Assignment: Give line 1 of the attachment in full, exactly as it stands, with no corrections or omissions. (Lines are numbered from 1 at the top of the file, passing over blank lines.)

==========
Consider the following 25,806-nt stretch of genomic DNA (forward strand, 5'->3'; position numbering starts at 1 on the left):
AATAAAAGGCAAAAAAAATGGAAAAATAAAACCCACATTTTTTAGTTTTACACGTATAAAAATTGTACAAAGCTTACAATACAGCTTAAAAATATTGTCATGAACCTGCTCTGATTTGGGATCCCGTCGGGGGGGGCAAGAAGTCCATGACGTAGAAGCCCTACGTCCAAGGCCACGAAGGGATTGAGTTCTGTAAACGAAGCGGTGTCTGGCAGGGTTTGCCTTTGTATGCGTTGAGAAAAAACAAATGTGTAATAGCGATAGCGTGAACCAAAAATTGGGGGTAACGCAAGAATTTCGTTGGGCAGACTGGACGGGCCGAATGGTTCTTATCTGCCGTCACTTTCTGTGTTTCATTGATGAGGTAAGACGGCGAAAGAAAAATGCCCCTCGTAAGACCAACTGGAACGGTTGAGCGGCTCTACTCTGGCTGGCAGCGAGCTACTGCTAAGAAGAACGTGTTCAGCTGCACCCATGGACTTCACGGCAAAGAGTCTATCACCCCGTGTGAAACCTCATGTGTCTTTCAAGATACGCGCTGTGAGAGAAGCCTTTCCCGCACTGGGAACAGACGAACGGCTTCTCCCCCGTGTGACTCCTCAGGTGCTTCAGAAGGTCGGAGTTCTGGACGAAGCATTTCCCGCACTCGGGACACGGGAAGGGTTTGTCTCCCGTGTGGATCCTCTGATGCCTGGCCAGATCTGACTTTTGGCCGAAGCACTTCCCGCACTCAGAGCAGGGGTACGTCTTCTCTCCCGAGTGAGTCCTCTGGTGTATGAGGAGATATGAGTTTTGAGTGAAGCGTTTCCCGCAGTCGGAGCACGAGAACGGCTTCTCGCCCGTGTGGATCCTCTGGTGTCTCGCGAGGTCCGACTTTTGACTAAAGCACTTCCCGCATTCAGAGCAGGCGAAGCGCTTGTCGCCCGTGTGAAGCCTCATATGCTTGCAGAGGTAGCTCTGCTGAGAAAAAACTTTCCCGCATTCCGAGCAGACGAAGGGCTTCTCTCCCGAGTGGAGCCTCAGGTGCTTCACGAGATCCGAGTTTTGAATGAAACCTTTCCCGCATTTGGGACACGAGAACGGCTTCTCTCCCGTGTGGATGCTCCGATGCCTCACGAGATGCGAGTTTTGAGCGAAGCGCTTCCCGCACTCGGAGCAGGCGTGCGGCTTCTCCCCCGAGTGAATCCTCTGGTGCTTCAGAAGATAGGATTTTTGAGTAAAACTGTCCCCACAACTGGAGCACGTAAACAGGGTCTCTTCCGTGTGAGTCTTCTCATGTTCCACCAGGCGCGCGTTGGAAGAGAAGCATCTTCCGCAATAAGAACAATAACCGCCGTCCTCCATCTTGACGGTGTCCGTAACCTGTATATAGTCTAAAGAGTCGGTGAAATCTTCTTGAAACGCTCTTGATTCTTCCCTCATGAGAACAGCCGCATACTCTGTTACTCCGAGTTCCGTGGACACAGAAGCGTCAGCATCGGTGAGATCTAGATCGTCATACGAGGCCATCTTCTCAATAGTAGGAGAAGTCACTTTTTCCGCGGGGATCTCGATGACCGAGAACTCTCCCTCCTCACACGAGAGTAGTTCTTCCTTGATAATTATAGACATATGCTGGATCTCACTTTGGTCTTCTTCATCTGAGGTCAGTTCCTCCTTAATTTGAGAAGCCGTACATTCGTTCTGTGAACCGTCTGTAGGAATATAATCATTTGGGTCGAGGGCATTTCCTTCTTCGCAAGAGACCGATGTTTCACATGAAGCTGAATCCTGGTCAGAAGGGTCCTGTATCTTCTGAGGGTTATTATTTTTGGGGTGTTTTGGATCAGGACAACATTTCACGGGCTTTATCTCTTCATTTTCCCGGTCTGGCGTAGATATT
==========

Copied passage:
Consider the following 25,806-nt stretch of genomic DNA (forward strand, 5'->3'; position numbering starts at 1 on the left):